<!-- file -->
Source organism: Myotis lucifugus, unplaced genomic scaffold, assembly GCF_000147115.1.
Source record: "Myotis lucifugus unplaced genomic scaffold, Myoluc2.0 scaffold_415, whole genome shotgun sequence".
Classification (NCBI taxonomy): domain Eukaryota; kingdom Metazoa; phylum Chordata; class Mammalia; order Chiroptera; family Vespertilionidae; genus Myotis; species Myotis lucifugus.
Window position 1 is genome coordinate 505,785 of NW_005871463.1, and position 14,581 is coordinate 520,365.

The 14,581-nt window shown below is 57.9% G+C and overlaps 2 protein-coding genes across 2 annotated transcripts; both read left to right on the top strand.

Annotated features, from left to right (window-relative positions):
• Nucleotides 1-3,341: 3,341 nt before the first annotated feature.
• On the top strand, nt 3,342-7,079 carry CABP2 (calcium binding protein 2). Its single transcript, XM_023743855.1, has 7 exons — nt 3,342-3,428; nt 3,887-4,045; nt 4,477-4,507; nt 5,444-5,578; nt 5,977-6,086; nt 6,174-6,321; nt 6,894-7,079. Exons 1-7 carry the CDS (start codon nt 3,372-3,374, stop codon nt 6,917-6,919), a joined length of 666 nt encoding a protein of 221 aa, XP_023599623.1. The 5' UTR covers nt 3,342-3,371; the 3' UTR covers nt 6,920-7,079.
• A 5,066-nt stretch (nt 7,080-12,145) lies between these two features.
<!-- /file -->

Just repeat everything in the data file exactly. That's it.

Source organism: Myotis lucifugus, unplaced genomic scaffold, assembly GCF_000147115.1.
Source record: "Myotis lucifugus unplaced genomic scaffold, Myoluc2.0 scaffold_415, whole genome shotgun sequence".
Classification (NCBI taxonomy): domain Eukaryota; kingdom Metazoa; phylum Chordata; class Mammalia; order Chiroptera; family Vespertilionidae; genus Myotis; species Myotis lucifugus.
Window position 1 is genome coordinate 505,785 of NW_005871463.1, and position 14,581 is coordinate 520,365.

The 14,581-nt window shown below is 57.9% G+C and overlaps 2 protein-coding genes across 2 annotated transcripts; both read left to right on the top strand.

Annotated features, from left to right (window-relative positions):
• Nucleotides 1-3,341: 3,341 nt before the first annotated feature.
• On the top strand, nt 3,342-7,079 carry CABP2 (calcium binding protein 2). Its single transcript, XM_023743855.1, has 7 exons — nt 3,342-3,428; nt 3,887-4,045; nt 4,477-4,507; nt 5,444-5,578; nt 5,977-6,086; nt 6,174-6,321; nt 6,894-7,079. Exons 1-7 carry the CDS (start codon nt 3,372-3,374, stop codon nt 6,917-6,919), a joined length of 666 nt encoding a protein of 221 aa, XP_023599623.1. The 5' UTR covers nt 3,342-3,371; the 3' UTR covers nt 6,920-7,079.
• A 5,066-nt stretch (nt 7,080-12,145) lies between these two features.